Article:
The families of flowering plants
Including Coccolobaceae Barkley, Eriogonaceae (Dum.) Meissner, Rumicineae (Rumicaceae) Dum.
Habit and leaf form. Herbs (commonly), or trees, or shrubs, or lianas; non-laticiferous and without coloured juice. Normal plants, or switch-plants; sometimes with the principal photosynthesizing function transferred to stems. Leaves well developed (usually), or much reduced. Plants with roots. With a basal aggregation of leaves (often), or with neither basal nor terminal aggregations of leaves. Self supporting, or climbing; when climbing, stem twiners, or tendril climbers; Polygonum twining clockwise. Helophytic, or mesophytic, or xerophytic. Leaves minute to large; alternate (nearly always), or opposite (Pterostegia); usually spiral; herbaceous, or membranous (when reduced); petiolate, or subsessile; sheathing. Leaf sheaths not tubular; with free margins. Leaves gland-dotted, or not gland-dotted; simple; sometimes almost peltate, or not peltate; epulvinate. Lamina entire; pinnately veined; cross-venulate; auriculate at the base, or cordate, or hastate, or sagittate, or attenuate at the base, or cuneate at the base, or rounded at the base. Leaves stipulate (usually), or exstipulate (Eriogoneae). Stipules intrapetiolar; concrescent; ochreate; scaly. Lamina margins entire (or crisped), or crenate; revolute (when young). Leaves without a persistent basal meristem.
General anatomy. Plants with crystal sand, or without crystal sand.
Leaf anatomy. Mucilaginous epidermis present, or absent. Stomata anomocytic (mostly), or paracytic (e.g. Oxytheca).
Adaxial hypodermis present (occasionally), or absent. Lamina dorsiventral, or isobilateral, or centric. Minor leaf veins without phloem transfer cells (Polygonum, Rheum, Rumex).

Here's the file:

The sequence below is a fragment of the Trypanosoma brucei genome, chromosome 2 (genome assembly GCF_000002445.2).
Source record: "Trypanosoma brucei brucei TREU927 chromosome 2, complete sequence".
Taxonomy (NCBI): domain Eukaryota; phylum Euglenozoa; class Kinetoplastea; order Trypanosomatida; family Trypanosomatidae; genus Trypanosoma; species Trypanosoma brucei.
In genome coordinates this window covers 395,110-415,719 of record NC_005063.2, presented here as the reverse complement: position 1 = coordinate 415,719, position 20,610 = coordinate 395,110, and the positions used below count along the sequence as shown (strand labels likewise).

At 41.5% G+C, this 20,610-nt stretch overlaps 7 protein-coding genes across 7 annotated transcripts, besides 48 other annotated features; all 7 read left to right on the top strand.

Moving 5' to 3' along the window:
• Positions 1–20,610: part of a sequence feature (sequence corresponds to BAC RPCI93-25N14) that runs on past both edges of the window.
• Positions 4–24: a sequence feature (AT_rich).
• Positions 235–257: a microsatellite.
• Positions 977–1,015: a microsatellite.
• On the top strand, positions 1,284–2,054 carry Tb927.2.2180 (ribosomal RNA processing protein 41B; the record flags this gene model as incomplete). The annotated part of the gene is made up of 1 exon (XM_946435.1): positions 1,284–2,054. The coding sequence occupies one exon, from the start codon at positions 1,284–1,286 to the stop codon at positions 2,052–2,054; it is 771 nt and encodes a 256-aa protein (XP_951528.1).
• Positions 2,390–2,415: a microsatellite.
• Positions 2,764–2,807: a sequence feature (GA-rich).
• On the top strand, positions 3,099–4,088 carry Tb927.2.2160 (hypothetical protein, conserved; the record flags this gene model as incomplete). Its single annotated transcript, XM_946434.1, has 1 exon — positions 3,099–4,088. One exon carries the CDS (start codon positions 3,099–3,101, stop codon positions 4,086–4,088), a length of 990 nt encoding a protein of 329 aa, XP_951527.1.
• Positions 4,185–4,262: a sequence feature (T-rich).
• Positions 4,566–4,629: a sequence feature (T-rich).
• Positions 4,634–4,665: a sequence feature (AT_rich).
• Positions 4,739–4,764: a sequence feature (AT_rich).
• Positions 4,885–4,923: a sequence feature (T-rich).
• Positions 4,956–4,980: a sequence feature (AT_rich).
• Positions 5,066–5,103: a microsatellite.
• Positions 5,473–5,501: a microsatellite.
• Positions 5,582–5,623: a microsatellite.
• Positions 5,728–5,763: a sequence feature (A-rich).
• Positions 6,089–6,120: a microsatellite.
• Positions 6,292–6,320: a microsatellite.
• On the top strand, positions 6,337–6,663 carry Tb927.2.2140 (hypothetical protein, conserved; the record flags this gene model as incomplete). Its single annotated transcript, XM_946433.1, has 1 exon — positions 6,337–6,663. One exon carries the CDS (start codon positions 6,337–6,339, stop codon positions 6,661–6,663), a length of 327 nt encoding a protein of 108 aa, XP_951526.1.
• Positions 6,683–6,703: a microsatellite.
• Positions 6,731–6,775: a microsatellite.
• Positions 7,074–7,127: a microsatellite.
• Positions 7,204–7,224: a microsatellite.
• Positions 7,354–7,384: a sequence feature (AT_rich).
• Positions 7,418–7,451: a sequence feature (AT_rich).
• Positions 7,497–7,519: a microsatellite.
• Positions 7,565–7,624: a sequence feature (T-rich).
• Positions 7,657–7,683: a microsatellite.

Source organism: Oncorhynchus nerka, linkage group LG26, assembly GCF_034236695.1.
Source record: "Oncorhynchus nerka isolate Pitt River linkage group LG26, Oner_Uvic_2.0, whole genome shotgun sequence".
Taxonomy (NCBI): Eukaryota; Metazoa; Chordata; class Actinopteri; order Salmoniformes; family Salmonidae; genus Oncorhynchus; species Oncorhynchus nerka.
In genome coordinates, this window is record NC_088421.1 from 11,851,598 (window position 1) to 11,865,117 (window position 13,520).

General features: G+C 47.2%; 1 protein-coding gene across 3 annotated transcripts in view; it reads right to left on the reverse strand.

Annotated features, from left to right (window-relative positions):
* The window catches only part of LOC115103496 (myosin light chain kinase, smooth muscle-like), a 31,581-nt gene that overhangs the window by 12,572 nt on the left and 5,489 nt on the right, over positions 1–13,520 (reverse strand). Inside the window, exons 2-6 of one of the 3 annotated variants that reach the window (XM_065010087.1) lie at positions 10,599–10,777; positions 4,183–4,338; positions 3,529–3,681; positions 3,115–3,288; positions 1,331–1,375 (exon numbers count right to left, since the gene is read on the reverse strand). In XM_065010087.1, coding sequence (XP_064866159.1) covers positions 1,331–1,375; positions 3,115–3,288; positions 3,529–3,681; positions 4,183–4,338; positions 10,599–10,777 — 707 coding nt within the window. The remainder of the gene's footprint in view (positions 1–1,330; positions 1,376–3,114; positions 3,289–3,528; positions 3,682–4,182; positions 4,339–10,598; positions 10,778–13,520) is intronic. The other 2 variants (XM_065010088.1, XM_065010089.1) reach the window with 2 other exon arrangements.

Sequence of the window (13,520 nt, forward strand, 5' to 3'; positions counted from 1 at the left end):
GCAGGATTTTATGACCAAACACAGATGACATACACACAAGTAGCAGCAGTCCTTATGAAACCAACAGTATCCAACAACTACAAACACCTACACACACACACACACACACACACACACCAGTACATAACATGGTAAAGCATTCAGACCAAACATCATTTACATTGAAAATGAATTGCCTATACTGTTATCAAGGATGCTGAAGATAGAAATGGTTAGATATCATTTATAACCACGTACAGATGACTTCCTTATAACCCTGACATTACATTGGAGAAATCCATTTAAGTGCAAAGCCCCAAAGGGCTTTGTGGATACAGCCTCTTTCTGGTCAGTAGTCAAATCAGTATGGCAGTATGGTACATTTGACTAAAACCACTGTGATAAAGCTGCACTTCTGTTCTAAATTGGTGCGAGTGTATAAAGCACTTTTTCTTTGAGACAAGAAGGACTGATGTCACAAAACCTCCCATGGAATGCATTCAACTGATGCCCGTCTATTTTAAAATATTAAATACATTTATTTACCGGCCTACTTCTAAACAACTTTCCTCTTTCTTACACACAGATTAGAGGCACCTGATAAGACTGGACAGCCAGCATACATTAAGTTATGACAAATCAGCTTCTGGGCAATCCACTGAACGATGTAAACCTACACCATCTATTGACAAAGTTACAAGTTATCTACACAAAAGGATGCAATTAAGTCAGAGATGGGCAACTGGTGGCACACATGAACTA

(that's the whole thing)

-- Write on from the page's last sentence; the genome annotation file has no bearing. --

Stem anatomy. Cork cambium present; initially deep-seated, or superficial. Nodes penta-lacunar to multilacunar. Medullary bundles present, or absent. Internal phloem probably absent. Secondary thickening absent, or developing from a conventional cambial ring, or anomalous; when anomalous, via concentric cambia. Included phloem present, or absent. Xylem with vessels. Vessel end-walls simple. Vessels with vestured pits. Wood partially storied (VP), or not storied; parenchyma sparse paratracheal. Sieve-tube plastids S-type.
Reproductive type, pollination. Plants hermaphrodite (usually), or monoecious, or polygamomonoecious, or dioecious. Pollination anemophilous, or entomophilous.
Inflorescence, floral, fruit and seed morphology. Flowers solitary, or aggregated in inflorescences; when solitary, axillary; often in fascicles. The ultimate inflorescence unit cymose (the main branching usually racemose). Inflorescences terminal, or axillary; racemes, corymbs, spikes and heads; with involucral bracts, or without involucral bracts; often conspicuously ochreolate. Flowers small; regular; 2 merous, or 3 merous, or 5 merous; cyclic to partially acyclic. When partially acyclic, the perianth acyclic and the androecium acyclic. Free hypanthium present, or absent. Hypogynous disk present (or nectaries present between the androecial members); annular.
Perianth ambiguously with distinct calyx and corolla, or sepaline, or petaline; 2–6; free to joined; 1 whorled, or 2 whorled (or spiralled); when biseriate, similar in the two whorls, or different in the two whorls; fleshy (sometimes), or non-fleshy; persistent; accrescent (often), or non-accrescent.